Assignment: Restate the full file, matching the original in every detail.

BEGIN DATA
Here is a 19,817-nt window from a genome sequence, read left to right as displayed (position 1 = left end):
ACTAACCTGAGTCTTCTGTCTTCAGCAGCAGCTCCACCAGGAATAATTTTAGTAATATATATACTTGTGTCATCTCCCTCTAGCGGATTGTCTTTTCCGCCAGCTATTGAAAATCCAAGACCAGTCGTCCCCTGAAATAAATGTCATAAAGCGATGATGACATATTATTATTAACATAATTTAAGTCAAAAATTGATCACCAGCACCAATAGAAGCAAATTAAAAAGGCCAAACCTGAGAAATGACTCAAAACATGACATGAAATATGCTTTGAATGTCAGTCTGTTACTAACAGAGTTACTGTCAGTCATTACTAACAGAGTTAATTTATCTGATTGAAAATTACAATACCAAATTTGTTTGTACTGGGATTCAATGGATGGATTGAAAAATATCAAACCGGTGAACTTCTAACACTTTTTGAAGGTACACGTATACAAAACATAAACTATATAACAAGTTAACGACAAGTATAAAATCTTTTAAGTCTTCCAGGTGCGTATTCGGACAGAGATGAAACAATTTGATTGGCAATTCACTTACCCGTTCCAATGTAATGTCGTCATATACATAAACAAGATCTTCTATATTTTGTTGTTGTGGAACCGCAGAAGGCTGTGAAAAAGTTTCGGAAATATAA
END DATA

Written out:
Here is a 19,817-nt window from a genome sequence, read left to right as displayed (position 1 = left end):
ACTAACCTGAGTCTTCTGTCTTCAGCAGCAGCTCCACCAGGAATAATTTTAGTAATATATATACTTGTGTCATCTCCCTCTAGCGGATTGTCTTTTCCGCCAGCTATTGAAAATCCAAGACCAGTCGTCCCCTGAAATAAATGTCATAAAGCGATGATGACATATTATTATTAACATAATTTAAGTCAAAAATTGATCACCAGCACCAATAGAAGCAAATTAAAAAGGCCAAACCTGAGAAATGACTCAAAACATGACATGAAATATGCTTTGAATGTCAGTCTGTTACTAACAGAGTTACTGTCAGTCATTACTAACAGAGTTAATTTATCTGATTGAAAATTACAATACCAAATTTGTTTGTACTGGGATTCAATGGATGGATTGAAAAATATCAAACCGGTGAACTTCTAACACTTTTTGAAGGTACACGTATACAAAACATAAACTATATAACAAGTTAACGACAAGTATAAAATCTTTTAAGTCTTCCAGGTGCGTATTCGGACAGAGATGAAACAATTTGATTGGCAATTCACTTACCCGTTCCAATGTAATGTCGTCATATACATAAACAAGATCTTCTATATTTTGTTGTTGTGGAACCGCAGAAGGCTGTGAAAAAGTTTCGGAAATATAA